We Are Who We Are – Review
With such an impactful cinematographic personality like Luca Guadagnino developing it, We Are Who We Are is a TV show that faced great expectation right from the very beginning and inserted itself into a genre of stories about adolescence that contemporary audiences seem to like a lot.
Set in a U.S. military base on Italian soil and with two young American kids as protagonists, We Are Who We Are explores friendships, first-loves, and identity, and tries to immerse the audience in the chaotic exhilaration and anguish of being a teenager – a story that could happen anywhere in the world but, in this case, takes place in a small slice of America in Italy.
The expectations of a name
Even more than Luca Guadagnino‘s involvement, one of the reasons for the expectations surrounding We Are Who We Are is one of the most talked-about movies of the last few years by the same director: Call Me By Your Name.
It could seem a little unfair to start a review of We Are Who We Are by mentioning a hugely successful work that precedes it, but it’s understandable that a fair part of the audience only gave a chance to the newest We Are Who We Are because of the existence of Call Me By Your Name. It’s therefore impossible to separate, at least while initially approaching it, a review of the TV show from the existence of the movie.
Both titles by Guadagnino try to explore the theme of identity over some of the most formative years of a person’s life. But if the similarities between the two seem unavoidable in the beginning, it’s clear very early on in We Are Who We Are that the central themes of the story are brought to the extreme in the TV show.
The stylistic element
There are two things in We Are Who We Are that appear immediately hard to approach for the audience: the cinematographic style and the metaphoric language.
We Are Who We Are is a very slow story that tries to write poetry with its footage of the setting that surrounds the events, and it doesn’t always manage to do as good of a job as it is trying to. Slowing down a story that talks about the delicate themes this one contains can definitely prove useful to the narration, but it’s much easier to ask the audience for the kind patience required for a two-hour movie rather than when you’re trying to make the viewers come back for eight straight weeks, and I’m not sure everyone watching the show will think it’s worth the effort.
Just like the story asks for an exercise in patience, in fact, the way it is told can also end up proving unappealing. We Are Who We Are seems not to want to say anything openly, it lets its characters understand each other in ways that can sometimes be inaccessible to those watching from the outside and it requires the viewer to come to their own conclusions for most of the story.
Openly expressing an idea and position isn’t always a necessity, and there might actually be a great lack of content that requires active thought toward what is shown, but it’s also not an exaggeration to say that We Are Who We Are tends to lose itself in its aestheticism and its setting and forgets to always bring substance.
The subtlety of the subjects, however, does not prevent the show from displaying strong emotions.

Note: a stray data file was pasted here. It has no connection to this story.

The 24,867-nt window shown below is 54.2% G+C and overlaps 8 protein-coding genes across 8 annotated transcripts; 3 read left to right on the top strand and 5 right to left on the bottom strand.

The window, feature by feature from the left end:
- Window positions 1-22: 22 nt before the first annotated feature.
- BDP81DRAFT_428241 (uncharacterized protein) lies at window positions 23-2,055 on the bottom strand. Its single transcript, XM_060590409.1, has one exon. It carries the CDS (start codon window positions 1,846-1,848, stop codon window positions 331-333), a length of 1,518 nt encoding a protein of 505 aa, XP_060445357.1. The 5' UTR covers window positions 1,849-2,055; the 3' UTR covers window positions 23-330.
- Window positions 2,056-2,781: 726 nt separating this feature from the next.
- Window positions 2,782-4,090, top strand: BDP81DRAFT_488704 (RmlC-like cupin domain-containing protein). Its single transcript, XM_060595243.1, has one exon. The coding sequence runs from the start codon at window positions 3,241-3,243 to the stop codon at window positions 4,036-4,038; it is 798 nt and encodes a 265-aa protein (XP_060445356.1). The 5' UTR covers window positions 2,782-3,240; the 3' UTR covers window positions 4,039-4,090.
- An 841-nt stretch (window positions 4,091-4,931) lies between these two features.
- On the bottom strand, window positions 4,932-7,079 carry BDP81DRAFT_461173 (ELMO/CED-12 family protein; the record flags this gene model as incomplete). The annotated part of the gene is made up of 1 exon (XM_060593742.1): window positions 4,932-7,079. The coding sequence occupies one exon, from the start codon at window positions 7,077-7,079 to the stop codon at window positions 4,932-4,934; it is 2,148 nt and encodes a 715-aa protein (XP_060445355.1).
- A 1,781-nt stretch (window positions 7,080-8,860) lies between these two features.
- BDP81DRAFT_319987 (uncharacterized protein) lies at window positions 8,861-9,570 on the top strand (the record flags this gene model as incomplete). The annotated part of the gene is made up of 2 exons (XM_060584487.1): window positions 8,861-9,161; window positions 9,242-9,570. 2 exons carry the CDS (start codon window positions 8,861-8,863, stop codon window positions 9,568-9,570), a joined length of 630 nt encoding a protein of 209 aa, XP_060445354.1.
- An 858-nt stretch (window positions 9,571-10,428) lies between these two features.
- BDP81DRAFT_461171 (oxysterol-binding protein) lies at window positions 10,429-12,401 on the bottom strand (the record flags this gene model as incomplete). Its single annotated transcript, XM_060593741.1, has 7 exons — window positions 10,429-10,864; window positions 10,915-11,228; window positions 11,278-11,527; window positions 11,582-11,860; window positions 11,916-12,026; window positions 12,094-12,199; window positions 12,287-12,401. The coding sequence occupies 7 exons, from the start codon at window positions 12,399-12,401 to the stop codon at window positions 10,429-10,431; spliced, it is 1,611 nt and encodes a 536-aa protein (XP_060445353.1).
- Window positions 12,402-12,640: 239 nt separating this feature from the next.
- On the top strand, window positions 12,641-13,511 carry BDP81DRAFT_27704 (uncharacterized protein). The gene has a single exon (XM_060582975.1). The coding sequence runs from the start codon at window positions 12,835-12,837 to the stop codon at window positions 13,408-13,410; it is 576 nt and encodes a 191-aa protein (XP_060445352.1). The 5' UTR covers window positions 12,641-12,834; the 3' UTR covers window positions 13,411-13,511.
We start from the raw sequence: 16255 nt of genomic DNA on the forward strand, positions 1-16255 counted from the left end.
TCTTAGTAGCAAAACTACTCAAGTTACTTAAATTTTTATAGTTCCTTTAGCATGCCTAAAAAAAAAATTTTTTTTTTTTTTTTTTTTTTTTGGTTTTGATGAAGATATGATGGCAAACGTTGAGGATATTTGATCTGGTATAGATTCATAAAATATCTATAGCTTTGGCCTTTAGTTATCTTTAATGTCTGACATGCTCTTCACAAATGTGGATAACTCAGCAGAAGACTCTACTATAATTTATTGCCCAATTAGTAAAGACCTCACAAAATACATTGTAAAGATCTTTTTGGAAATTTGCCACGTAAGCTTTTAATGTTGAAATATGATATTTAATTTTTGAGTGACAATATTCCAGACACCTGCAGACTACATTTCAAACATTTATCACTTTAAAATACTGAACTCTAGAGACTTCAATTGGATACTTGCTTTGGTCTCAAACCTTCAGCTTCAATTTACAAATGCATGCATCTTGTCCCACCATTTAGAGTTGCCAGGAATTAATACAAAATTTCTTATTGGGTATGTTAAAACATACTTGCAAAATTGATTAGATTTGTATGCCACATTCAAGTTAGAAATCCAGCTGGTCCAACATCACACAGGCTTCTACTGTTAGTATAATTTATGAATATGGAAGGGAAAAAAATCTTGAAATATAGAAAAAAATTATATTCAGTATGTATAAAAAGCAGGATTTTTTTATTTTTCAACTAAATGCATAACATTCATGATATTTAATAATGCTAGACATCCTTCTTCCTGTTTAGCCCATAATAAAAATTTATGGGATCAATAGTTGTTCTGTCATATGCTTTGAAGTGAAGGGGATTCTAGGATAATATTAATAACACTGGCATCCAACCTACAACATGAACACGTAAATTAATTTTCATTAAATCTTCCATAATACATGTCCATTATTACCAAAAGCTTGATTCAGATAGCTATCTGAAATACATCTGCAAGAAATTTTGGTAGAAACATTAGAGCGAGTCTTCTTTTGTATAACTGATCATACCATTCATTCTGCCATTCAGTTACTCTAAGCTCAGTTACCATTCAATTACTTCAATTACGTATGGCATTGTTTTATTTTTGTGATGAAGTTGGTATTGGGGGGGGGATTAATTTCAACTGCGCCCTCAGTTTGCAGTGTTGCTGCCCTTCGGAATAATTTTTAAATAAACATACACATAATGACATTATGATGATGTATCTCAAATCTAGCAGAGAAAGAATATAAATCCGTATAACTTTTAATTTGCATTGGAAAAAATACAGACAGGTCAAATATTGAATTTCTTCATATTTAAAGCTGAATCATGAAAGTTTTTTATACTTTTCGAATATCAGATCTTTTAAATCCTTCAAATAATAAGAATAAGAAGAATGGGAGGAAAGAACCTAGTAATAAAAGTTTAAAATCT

Fraser (played by Jack Dylan Grazer) might be the strongest personification of the existential discomfort of adolescence. An outsider in every way – he’s the new kid, part of a family that tends to be frowned upon in a military base with specific politic alignments such as an American one -, he seems to even be uncomfortable in his own skin and he is the spark that makes some of the other characters, and Caitlin (played by Jordan Kristine Seamón) in particular, doubt the truths of their lives.
The show does an excellent job of reminding us that teenagers have the capacity to experience very adult feelings, sometimes more adult than the adults themselves, and it is an ever-valid truth that every teenager who has had to struggle against the inability of the adults around them to take their feelings seriously knows very well and hopes to remember as they grow up.
The aesthetic and narrative of the setting
As already mentioned in the plot section, We Are Who We Are is set in a U.S. military base in Italy.
Aesthetically, this means that the show has a chance to branch out in a landscape that Italian viewers will find familiar and nostalgic. In this regard, the series does a solid job of integrating the Italian-ness of the atmosphere in the story, also thanks to some of its background characters.
At the same time, however, the fact that the story unfolds in an American military base gives the story the ability to even more strongly represent the struggle to belong that is often felt in adolescence and the arrogance of some of the expectations of the characters and of the American-ness itself.
The setting seems to be at the same time a critique of American imperialism that steals the youth of the kids with its precise expectations, and a way to represent the impossibility and the rejection of most of the characters to assimilate into the country around them.
There’s definitely an advantage and a specific discomfort that comes with representing characters that don’t seem to be able to belong to their setting – in more ways than one – but it might also be time to tell an Italian story. We have this dept, we have this enigma, we have this discomfort that is portrayed in We Are Who We Are. Queer kids and adults in Italy have plenty of this discomfort, and we don’t need to look for it elsewhere.
By othering these feelings, this internal dread, from Italian-ness we tend to make them not ours. In We Are Who We Are we end up seeing them through the lens of the ridiculous. I am guilty of this too because the sheer American-ness of the characters often makes you look to the person next to you with whom you’re sharing the experience of the show, roll your eyes and say, “Ugh, Americans, am I right?”